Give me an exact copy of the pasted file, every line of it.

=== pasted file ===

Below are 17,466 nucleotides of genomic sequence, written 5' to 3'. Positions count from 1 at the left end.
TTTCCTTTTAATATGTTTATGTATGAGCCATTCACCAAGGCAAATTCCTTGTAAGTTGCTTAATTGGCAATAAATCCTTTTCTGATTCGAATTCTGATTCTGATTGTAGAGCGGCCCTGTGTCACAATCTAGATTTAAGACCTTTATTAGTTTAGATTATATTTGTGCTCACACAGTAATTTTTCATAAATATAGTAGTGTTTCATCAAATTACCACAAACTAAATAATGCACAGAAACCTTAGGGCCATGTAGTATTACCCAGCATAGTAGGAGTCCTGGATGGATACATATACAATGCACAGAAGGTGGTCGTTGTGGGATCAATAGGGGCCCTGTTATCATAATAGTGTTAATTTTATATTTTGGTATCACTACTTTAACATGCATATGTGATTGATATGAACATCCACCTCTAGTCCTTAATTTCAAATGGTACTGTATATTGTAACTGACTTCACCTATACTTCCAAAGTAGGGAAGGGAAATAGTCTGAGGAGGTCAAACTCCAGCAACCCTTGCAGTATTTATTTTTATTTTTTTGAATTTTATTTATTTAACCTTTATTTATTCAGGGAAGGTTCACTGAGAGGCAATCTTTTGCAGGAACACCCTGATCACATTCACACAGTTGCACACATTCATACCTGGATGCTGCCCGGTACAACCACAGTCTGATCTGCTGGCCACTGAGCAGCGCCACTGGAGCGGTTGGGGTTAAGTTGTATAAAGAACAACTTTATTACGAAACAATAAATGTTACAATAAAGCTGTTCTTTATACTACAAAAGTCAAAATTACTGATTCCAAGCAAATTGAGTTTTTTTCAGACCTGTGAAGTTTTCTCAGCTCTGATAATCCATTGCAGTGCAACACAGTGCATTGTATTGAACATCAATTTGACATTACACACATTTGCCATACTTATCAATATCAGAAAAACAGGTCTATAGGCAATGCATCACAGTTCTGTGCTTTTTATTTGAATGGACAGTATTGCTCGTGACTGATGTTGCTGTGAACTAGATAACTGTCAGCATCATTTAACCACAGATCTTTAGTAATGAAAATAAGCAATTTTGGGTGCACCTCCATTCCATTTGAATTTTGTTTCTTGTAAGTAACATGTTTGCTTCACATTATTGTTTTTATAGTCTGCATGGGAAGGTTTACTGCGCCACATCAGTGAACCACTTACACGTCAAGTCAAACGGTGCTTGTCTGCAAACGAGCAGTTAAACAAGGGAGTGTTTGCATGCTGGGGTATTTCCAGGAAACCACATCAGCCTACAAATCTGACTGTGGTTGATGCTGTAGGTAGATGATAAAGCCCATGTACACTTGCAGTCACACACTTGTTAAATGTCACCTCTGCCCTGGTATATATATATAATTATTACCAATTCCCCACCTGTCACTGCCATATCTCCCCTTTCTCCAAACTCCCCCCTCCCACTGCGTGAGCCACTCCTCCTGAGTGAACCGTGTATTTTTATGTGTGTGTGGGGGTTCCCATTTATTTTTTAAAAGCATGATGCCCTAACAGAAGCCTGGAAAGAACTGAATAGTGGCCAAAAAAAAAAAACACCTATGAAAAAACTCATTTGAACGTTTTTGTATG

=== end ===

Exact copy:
Below are 17,466 nucleotides of genomic sequence, written 5' to 3'. Positions count from 1 at the left end.
TTTCCTTTTAATATGTTTATGTATGAGCCATTCACCAAGGCAAATTCCTTGTAAGTTGCTTAATTGGCAATAAATCCTTTTCTGATTCGAATTCTGATTCTGATTGTAGAGCGGCCCTGTGTCACAATCTAGATTTAAGACCTTTATTAGTTTAGATTATATTTGTGCTCACACAGTAATTTTTCATAAATATAGTAGTGTTTCATCAAATTACCACAAACTAAATAATGCACAGAAACCTTAGGGCCATGTAGTATTACCCAGCATAGTAGGAGTCCTGGATGGATACATATACAATGCACAGAAGGTGGTCGTTGTGGGATCAATAGGGGCCCTGTTATCATAATAGTGTTAATTTTATATTTTGGTATCACTACTTTAACATGCATATGTGATTGATATGAACATCCACCTCTAGTCCTTAATTTCAAATGGTACTGTATATTGTAACTGACTTCACCTATACTTCCAAAGTAGGGAAGGGAAATAGTCTGAGGAGGTCAAACTCCAGCAACCCTTGCAGTATTTATTTTTATTTTTTTGAATTTTATTTATTTAACCTTTATTTATTCAGGGAAGGTTCACTGAGAGGCAATCTTTTGCAGGAACACCCTGATCACATTCACACAGTTGCACACATTCATACCTGGATGCTGCCCGGTACAACCACAGTCTGATCTGCTGGCCACTGAGCAGCGCCACTGGAGCGGTTGGGGTTAAGTTGTATAAAGAACAACTTTATTACGAAACAATAAATGTTACAATAAAGCTGTTCTTTATACTACAAAAGTCAAAATTACTGATTCCAAGCAAATTGAGTTTTTTTCAGACCTGTGAAGTTTTCTCAGCTCTGATAATCCATTGCAGTGCAACACAGTGCATTGTATTGAACATCAATTTGACATTACACACATTTGCCATACTTATCAATATCAGAAAAACAGGTCTATAGGCAATGCATCACAGTTCTGTGCTTTTTATTTGAATGGACAGTATTGCTCGTGACTGATGTTGCTGTGAACTAGATAACTGTCAGCATCATTTAACCACAGATCTTTAGTAATGAAAATAAGCAATTTTGGGTGCACCTCCATTCCATTTGAATTTTGTTTCTTGTAAGTAACATGTTTGCTTCACATTATTGTTTTTATAGTCTGCATGGGAAGGTTTACTGCGCCACATCAGTGAACCACTTACACGTCAAGTCAAACGGTGCTTGTCTGCAAACGAGCAGTTAAACAAGGGAGTGTTTGCATGCTGGGGTATTTCCAGGAAACCACATCAGCCTACAAATCTGACTGTGGTTGATGCTGTAGGTAGATGATAAAGCCCATGTACACTTGCAGTCACACACTTGTTAAATGTCACCTCTGCCCTGGTATATATATATAATTATTACCAATTCCCCACCTGTCACTGCCATATCTCCCCTTTCTCCAAACTCCCCCCTCCCACTGCGTGAGCCACTCCTCCTGAGTGAACCGTGTATTTTTATGTGTGTGTGGGGGTTCCCATTTATTTTTTAAAAGCATGATGCCCTAACAGAAGCCTGGAAAGAACTGAATAGTGGCCAAAAAAAAAAAACACCTATGAAAAAACTCATTTGAACGTTTTTGTATG